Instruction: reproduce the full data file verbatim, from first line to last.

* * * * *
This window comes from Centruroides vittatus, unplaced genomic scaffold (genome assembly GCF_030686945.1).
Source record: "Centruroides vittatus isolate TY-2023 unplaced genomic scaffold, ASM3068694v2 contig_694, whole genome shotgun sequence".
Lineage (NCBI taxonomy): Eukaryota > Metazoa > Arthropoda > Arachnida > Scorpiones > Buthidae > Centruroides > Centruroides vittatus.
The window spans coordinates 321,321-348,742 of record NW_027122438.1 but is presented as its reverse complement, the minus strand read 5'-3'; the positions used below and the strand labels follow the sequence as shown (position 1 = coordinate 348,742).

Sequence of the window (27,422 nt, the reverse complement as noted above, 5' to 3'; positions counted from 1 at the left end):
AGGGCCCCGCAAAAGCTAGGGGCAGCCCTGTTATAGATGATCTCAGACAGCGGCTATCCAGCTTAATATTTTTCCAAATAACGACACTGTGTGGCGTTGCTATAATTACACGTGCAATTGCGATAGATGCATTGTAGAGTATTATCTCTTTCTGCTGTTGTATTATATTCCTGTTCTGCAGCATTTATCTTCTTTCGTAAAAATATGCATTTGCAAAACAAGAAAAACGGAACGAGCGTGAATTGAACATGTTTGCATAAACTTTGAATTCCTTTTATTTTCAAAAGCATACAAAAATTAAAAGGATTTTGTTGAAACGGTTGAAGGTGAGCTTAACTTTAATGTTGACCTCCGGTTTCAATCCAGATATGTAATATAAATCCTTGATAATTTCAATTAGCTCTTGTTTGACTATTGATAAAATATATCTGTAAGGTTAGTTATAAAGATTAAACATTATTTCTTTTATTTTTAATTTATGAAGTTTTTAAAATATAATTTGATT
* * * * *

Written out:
This window comes from Centruroides vittatus, unplaced genomic scaffold (genome assembly GCF_030686945.1).
Source record: "Centruroides vittatus isolate TY-2023 unplaced genomic scaffold, ASM3068694v2 contig_694, whole genome shotgun sequence".
Lineage (NCBI taxonomy): Eukaryota > Metazoa > Arthropoda > Arachnida > Scorpiones > Buthidae > Centruroides > Centruroides vittatus.
The window spans coordinates 321,321-348,742 of record NW_027122438.1 but is presented as its reverse complement, the minus strand read 5'-3'; the positions used below and the strand labels follow the sequence as shown (position 1 = coordinate 348,742).

Sequence of the window (27,422 nt, the reverse complement as noted above, 5' to 3'; positions counted from 1 at the left end):
AGGGCCCCGCAAAAGCTAGGGGCAGCCCTGTTATAGATGATCTCAGACAGCGGCTATCCAGCTTAATATTTTTCCAAATAACGACACTGTGTGGCGTTGCTATAATTACACGTGCAATTGCGATAGATGCATTGTAGAGTATTATCTCTTTCTGCTGTTGTATTATATTCCTGTTCTGCAGCATTTATCTTCTTTCGTAAAAATATGCATTTGCAAAACAAGAAAAACGGAACGAGCGTGAATTGAACATGTTTGCATAAACTTTGAATTCCTTTTATTTTCAAAAGCATACAAAAATTAAAAGGATTTTGTTGAAACGGTTGAAGGTGAGCTTAACTTTAATGTTGACCTCCGGTTTCAATCCAGATATGTAATATAAATCCTTGATAATTTCAATTAGCTCTTGTTTGACTATTGATAAAATATATCTGTAAGGTTAGTTATAAAGATTAAACATTATTTCTTTTATTTTTAATTTATGAAGTTTTTAAAATATAATTTGATT